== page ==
by Hans Ragas
The metaphor is not developed here. And it actually changed during the writing of this rough piece of fiction, which usually makes for confused stories. The image is based on some scenes I used years ago in a still-unfinished (there’s a lot of those) story “Poste Restante,” but I intentionally did not read that back. It’s typically one of those short stories that I personally like while it utterly fails to capture the imagination of any mind but my own. So it goes.
The waves of the river seemed to grow for a moment, no longer content with lapping at its rocky shore like cubs at a tit, but teenagers now, hungry, gnawing away at whatever – old, barren – dared to hold them back. Their splashing and hissing grew louder, here we are, see what we are capable of, then they fell back. For now.
Mossy rocks ran steeply upwards for a few feet, away from the water, crumbled into pebbles, sand eventually, a foot path of ground sea shells, a bench, overlooking it all. The weathered hands of the man lay against its wood.
His small frame hunched forward. Sudden movements – rubbing some weed from his shoe, nodding his head as nostrils flared at some memory – betrayed not the burden of years to be the cause, but rather an intensity that kept his whole body strung and if you could strike it just right, would produce an amazing chord, reverberating all across the river towards the gleaming miniature skyscrapers and buildings of the city’s skyline on the other shore.
Watching his silhouette from behind you were unable to say what he was doing. Perhaps waiting for something, someone, perhaps dying in the midst of the memory of an old lover, rigor mortis already upon him, perhaps he was nothing but a gimmicky statue carved from rock by a foreign artist now long gone, leaving a stamp of his post modernist opinion no one would remember. Ozymandias on the Bench.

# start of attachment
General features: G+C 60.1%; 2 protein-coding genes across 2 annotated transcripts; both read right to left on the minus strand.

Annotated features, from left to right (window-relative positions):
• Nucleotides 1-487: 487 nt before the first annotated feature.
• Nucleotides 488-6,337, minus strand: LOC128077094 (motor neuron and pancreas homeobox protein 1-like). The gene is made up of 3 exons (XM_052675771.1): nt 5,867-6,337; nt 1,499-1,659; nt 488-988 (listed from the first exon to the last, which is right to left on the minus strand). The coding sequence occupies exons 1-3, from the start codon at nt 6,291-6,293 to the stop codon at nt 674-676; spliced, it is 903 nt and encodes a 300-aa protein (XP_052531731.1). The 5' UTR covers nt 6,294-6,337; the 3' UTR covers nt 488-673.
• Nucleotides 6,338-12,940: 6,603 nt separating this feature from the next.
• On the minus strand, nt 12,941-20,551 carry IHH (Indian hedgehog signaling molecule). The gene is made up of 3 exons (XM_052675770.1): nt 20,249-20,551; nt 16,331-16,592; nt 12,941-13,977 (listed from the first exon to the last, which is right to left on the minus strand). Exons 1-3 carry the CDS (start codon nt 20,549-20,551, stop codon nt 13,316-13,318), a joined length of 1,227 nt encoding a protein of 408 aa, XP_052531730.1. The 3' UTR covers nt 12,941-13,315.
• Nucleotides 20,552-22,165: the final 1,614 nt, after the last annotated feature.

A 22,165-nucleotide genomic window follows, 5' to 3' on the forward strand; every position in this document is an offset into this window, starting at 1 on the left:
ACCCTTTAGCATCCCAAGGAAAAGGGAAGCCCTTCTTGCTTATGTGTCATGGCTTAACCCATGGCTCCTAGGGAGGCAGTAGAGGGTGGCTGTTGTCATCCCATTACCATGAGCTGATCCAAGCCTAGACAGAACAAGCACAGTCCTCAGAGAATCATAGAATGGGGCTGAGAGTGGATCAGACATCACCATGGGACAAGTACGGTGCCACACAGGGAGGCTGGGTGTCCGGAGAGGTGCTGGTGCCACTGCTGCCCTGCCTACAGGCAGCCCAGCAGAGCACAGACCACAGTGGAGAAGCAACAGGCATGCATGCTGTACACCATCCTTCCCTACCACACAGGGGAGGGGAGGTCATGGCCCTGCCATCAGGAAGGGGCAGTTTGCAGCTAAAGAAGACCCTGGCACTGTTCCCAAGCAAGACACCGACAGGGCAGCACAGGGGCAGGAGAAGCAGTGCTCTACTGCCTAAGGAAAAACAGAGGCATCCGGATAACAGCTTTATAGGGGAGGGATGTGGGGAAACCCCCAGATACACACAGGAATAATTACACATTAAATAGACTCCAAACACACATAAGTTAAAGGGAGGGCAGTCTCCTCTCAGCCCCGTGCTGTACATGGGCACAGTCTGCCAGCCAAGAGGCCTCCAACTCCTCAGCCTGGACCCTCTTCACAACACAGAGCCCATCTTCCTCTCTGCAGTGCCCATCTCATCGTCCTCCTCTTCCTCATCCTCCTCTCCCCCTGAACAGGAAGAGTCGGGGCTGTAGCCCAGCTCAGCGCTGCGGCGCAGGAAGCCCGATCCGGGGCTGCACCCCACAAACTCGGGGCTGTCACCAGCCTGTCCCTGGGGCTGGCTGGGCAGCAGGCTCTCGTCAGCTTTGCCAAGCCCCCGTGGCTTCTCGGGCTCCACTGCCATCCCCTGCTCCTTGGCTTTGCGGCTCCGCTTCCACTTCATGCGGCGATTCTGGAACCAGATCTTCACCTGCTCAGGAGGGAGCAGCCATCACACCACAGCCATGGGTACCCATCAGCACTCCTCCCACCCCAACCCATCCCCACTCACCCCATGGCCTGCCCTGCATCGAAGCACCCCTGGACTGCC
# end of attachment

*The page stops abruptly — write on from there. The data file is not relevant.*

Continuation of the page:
A gull cried somewhere. The waves were frolicking, once more unburdened.
Another figure approached. From a tiny black smudge approaching beyond the light house it grew into human form. Dead shells were crunched as it deliberately put each foot down, careful, assured. The human became a man, an old man, who sat down, two of them now, next to each other on the bench.
Every year the river widened the distance between them and the city. They knew it as we all know it to be, though they knew not how or why. Tectonic plates slipping off each other underneath its murky bottom, pairs of ragged claws scattering as subsonic trembles widen the shores. Or the ever hungry water’s briny tongue rasping on the rocks, eating it away into the ocean as the sand it once came from. Or.
They cared not. Never had, as we never have.
Day after day, come weather or cold, they sat there, lapels of coats touching but nothing else. Staring towards the city without seeing its skyline, for in their mind they walked its streets, went into its pubs to play cards, entered its dancing saloons to make a fool of themselves, and cry, and kiss, sometimes. They argued vehemently while dining, philosophy, morals, goals. Girls, too, which was all those rolled into a tight ball of constant attention. While everything was still dipped in the blue of a moon fearing the nearing sunset they ate steaming breadrolls and slowly nodded while chewing, staring ahead, thinking of who knew what, everything but the city, they didn’t see the city, you didn’t look at the salty air you breathed, the springs under her mattrass.
Again the seagull cries. Or maybe another.
The old men sit on the bench, every day. Imagining, remembering, dreaming, every day. If for a moment they get separated, one mind browsing the library while the other reminiscents standing still near the fountain, watching the girls cover their hands when they giggle, they know they will meet again in a favourite restaurant, bluff each other away in a smoke filled poker room, hold each other upright when the pubs close, no, for real this time sir, please sir, please now, yes sir funny sir, please now.
They do not see us standing behind them. A small distance. Watching.
They never do.
We never will.